In the second one, she will pronounce it in the batchim position.
사, 삿
This principle applies to all consonants, except for a special group of nasal ones.
Whenever these consonants are placed in the batchim position, you will need to pronounce them differently.
Here's another example.
This letter usually makes a 'h' sound.
In the batchim position, you need to read it as 't'.
Listen to the native speaker.
In this block the letter appears both in the top and in the batchim position.
We'll cover this in greater detail in lesson 10.
(slowly) 핳.

73 Comments

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KoreanClass101.com
Friday at 6:30 pm
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Is there any Korean word that you really think is difficult to pronounce?

KoreanClass101.com
Tuesday at 5:16 pm
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Hi Daniel,


Great to hear that you’re learning well with our lessons!


In case of any questions, please don't hesitate to contact us.


Sincerely,

Cristiane

Team KoreanClass101.com

Daniel R.
Tuesday at 1:30 pm
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Wooow! I can read better now!

KoreanClass101.com
Wednesday at 6:08 am
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Hi Kara,


Thanks for posting. Batchims are initially very confusing--but memorizing the rules and practicing reading them out loud will make it easier! ❤️️


Cheers,

Lyn

Team KoreanClass101.com

Kara
Saturday at 7:54 am
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I agree with others, the batchim will probably confuse me!

KoreanClass101.com
Friday at 7:15 am
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Hi Becky,


Thanks for sharing with us! Wow, you're trilingual! 👍


Cheers,

Lyn

Team KoreanClass101.com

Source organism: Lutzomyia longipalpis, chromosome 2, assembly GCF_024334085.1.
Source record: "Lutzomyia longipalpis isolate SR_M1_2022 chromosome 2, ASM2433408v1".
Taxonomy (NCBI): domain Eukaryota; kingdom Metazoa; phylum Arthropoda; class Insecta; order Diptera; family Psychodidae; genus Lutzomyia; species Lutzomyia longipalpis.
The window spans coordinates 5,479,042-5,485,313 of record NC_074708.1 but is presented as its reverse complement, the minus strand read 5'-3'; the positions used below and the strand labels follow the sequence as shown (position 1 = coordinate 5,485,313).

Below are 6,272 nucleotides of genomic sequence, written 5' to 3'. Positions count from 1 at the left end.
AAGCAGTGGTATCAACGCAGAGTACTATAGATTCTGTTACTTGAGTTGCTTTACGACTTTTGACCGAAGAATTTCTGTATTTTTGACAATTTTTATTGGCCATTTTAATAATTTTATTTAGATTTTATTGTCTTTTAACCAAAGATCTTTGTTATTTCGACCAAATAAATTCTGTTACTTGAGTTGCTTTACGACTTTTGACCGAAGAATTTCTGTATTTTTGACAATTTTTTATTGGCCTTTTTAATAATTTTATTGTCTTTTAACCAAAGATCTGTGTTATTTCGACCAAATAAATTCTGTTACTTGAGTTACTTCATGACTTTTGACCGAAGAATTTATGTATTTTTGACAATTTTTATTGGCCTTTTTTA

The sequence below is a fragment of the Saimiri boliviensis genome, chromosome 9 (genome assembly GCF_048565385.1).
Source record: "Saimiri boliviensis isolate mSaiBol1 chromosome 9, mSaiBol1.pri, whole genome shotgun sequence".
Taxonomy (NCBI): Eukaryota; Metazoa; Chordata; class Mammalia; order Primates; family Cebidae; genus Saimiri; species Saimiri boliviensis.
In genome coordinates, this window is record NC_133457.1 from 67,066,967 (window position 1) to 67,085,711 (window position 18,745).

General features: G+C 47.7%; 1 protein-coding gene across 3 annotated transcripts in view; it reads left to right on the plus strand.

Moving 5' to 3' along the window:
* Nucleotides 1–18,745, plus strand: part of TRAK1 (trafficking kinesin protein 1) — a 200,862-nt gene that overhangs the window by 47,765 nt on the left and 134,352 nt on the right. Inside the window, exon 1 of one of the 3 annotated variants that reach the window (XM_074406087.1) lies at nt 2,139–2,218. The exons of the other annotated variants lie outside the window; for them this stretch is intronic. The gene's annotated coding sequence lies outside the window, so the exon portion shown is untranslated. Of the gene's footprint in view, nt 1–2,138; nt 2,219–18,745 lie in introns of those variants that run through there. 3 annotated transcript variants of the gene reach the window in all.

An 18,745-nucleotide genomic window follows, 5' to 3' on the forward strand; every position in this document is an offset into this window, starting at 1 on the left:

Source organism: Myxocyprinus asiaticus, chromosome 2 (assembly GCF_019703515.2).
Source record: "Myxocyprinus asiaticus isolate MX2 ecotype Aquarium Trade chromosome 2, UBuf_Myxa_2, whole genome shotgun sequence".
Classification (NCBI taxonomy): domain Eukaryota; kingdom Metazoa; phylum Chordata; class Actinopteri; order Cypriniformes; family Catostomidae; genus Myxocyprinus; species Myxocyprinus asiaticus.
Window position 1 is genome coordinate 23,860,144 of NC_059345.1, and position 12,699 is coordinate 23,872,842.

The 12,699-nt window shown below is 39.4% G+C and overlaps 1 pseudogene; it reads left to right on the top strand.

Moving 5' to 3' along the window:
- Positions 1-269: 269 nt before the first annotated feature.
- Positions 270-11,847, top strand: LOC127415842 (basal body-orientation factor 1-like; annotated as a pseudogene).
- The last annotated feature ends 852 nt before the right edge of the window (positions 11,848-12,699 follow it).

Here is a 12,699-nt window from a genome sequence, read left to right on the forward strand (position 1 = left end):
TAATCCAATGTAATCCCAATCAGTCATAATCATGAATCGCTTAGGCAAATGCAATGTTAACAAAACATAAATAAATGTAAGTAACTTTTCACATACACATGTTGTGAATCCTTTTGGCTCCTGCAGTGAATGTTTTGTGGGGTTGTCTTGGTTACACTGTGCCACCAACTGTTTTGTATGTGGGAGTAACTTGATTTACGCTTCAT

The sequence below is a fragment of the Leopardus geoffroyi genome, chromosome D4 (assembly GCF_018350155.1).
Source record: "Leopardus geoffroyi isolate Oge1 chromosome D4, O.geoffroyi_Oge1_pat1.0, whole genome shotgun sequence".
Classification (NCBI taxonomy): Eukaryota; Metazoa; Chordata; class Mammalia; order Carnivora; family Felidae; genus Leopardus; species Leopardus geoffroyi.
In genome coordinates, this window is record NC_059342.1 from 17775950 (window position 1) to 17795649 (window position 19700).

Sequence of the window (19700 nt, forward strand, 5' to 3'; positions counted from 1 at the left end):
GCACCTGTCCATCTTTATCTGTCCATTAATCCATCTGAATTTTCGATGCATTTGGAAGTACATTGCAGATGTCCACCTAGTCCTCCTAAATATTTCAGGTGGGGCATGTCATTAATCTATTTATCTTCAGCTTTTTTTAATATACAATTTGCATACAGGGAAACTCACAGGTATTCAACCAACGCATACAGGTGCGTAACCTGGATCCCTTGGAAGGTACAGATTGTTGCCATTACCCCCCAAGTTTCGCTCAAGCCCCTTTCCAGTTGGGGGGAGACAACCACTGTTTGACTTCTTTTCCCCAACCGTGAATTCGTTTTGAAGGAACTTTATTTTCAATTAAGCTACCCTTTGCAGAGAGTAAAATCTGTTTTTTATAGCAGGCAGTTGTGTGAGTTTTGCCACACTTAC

becky
Monday at 8:45 am
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Well i speak Spanish and English and sometimes i get the sounds confuse


KoreanClass101.com
Saturday at 10:40 pm
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Hi Brianna,


Thanks for posting. We have a lesson series that focuses on batchims and batchim rules here:


https://www.KoreanClass101.com/lesson-library/learn-hangul-hana-hana-hangul/ (lesson 11-15)


Cheers,

Lyn

Team KoreanClass101.com


KoreanClass101.com
Monday at 9:30 pm
Your comment is awaiting moderation.

Hi Simina,


Thank you for posting.


Please also check out our lessons 11 to 15 for more details about it:

https://www.KoreanClass101.com/lesson-library/learn-hangul-hana-hana-hangul/


In case of any questions, please feel free to contact us.


Sincerely,

Cristiane

Team KoreanClass101.com

Simina A
Monday at 4:05 pm
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I find Batchim quite hard to understand. It is confusing, but I hope I will understand it better at lesson 10 😇

Brianna
Monday at 1:50 am
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The explanation of the batchim rule is a bit confusing. If the batchim rule means that the pronunciation of consonants change and every consonant changes when it is placed on the bottom wouldn't that mean the rule applies to all consonants? The video and notes say that the rule applies to all except for a special group of nasal ones but those are pronounce differently as well in batchim as well so what exactly is different?